Fake online reviews and unlabelled endorsements: don't get burnt

Fake online reviews and unlabelled endorsements: don't get burnt

What is the legal position around fake online reviews and unlabelled endorsements?

We spoke with Miranda De Savorgnani of Outer Temple Chambers about this area of law. Although many businesses simply choose to put these sorts of shenanigans down to 'sharp' business practice, they are putting themselves at great risk if they do so.

In particular, she comments on the recent report, 'Online reviews and endorsements', from the Competition and Markets Authority (CMA) and what it means for businesses.

https://twitter.com/CMAgovUK/status/613277022136217600

What are the take home points from the report which businesses should be aware of to ensure their compliance with the law?

In this report, the CMA has set out its expectations as to how businesses and review sites will ensure they are in compliance with the Consumer Protection from Unfair Trading Regulations 2008 (CPRs) when they engage in any commercial practice directly connected with the promotion, sale or supply of goods and service. In particular, businesses (and anyone acting on their behalf) should:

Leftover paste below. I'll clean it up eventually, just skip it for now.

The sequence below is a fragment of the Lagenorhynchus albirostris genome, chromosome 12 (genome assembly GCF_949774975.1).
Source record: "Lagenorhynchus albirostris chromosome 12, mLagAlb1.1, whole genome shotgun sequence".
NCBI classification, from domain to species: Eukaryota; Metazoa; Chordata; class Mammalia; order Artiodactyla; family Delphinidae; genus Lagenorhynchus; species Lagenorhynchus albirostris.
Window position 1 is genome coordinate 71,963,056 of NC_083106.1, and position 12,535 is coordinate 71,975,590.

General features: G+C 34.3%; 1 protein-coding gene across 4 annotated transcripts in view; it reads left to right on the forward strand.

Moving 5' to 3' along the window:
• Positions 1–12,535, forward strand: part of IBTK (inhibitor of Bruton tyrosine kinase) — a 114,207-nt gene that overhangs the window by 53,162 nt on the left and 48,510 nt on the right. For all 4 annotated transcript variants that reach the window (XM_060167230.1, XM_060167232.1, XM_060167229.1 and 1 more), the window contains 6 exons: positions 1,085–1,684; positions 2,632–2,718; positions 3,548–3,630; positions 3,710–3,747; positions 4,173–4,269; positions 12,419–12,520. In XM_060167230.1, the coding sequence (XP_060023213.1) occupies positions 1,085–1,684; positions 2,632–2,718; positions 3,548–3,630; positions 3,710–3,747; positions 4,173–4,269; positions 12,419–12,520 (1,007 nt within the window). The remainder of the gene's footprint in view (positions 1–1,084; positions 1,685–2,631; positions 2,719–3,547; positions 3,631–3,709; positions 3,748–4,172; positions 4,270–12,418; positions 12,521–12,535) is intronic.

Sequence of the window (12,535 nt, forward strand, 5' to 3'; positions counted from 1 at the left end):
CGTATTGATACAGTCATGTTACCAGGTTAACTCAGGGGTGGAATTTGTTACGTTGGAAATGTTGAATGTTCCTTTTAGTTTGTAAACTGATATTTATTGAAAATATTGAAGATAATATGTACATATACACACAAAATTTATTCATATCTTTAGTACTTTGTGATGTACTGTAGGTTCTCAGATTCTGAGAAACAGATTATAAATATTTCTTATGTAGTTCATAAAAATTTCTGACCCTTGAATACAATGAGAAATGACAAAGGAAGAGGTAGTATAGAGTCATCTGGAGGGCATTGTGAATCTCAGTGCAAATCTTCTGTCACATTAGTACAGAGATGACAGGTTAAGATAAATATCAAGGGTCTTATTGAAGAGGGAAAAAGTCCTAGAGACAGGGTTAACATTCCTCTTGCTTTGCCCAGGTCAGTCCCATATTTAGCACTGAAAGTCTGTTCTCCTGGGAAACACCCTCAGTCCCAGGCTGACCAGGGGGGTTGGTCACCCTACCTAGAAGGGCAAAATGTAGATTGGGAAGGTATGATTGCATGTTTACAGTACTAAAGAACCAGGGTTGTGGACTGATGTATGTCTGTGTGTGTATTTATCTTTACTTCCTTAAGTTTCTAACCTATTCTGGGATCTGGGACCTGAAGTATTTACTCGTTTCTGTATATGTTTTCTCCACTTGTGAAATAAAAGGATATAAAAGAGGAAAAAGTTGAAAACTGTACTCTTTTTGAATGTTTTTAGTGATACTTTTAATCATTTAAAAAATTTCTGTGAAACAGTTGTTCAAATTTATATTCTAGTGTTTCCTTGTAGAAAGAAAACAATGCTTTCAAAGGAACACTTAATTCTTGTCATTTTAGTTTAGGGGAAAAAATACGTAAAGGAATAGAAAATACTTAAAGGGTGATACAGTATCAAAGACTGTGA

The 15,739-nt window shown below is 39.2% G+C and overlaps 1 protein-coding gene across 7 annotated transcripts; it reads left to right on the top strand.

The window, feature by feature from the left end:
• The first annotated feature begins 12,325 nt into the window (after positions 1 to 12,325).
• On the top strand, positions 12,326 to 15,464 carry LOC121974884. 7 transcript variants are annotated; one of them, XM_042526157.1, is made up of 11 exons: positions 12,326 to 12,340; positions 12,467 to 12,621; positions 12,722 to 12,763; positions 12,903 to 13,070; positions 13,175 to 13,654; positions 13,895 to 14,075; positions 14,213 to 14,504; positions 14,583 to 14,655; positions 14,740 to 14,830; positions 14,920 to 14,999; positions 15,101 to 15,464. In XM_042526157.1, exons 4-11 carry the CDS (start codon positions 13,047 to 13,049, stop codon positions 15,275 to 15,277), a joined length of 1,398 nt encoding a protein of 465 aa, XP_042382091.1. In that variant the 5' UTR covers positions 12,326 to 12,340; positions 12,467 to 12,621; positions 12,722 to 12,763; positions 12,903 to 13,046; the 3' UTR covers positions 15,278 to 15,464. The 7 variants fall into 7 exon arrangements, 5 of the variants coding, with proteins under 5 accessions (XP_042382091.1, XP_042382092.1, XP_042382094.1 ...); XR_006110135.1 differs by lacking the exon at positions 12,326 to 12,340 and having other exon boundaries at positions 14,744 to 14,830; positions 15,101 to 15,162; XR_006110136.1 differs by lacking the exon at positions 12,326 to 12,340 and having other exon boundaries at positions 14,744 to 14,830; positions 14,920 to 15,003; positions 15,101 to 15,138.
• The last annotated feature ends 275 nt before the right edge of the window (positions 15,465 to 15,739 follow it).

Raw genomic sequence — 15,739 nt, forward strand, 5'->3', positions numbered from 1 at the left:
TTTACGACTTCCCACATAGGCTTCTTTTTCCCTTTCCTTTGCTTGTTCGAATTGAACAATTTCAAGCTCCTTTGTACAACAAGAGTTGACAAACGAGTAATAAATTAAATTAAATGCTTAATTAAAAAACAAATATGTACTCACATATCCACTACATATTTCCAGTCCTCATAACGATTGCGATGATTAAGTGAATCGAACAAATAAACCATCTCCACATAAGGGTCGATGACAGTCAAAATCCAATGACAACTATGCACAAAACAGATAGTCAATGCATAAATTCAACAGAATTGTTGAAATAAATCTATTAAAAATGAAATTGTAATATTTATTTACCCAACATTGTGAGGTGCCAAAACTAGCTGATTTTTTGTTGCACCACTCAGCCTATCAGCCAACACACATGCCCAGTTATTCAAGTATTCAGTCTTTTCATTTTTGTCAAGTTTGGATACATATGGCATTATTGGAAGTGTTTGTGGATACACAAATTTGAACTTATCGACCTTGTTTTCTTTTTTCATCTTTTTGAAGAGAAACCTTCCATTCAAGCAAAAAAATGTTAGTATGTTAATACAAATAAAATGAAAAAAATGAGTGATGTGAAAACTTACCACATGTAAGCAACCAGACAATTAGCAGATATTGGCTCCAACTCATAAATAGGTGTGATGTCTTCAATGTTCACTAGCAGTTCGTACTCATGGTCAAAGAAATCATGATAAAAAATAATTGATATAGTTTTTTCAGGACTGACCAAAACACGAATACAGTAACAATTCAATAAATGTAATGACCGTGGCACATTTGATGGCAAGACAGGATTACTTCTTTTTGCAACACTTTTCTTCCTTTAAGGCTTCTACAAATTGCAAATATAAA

• not offer inducements to customers in return for writing positive reviews about their businesses on review sites
  • not pretend to be a consumer and write fake reviews about their own or other businesses' goods and services, and
  • ensure that advertising and paid promotions are clearly identifiable to readers/viewers as paid-for content (whether the payment is financial or otherwise)

https://twitter.com/CMAgovUK/status/612900282784157697

In addition, review sites (meaning any website that hosts customer reviews) should:

  • be clear about how reviews are obtained and checked
  • publish all reviews, even negative ones, provided they are genuine and lawful, and explain the circumstances in which reviews might not be published or might be edited
  • make sure there is not an unreasonable delay before reviews are published
  • disclose commercial relationships with the businesses that appear on their site, and explain how this may affect the businesses' ratings and/or their ranking
  • clearly identify all advertising and paid promotions, including when reviews have been paid for, and
  • have appropriate procedures in place to detect and remove fake reviews and act promptly in response to reports of suspected fake reviews

Are there practical suggestions for how clients can avoid fake reviews being printed on their sites and guarantee the transparency of the content which appears on its online blogs and articles?

The CMA identified a number of practical approaches used by reputable review sites to help mitigate the impact of fake reviews. Review sites may:

  • give their users the means to self-police reviews (eg to allow users to mark a review as suspicious or as helpful or let users see how frequently a reviewer has submitted review

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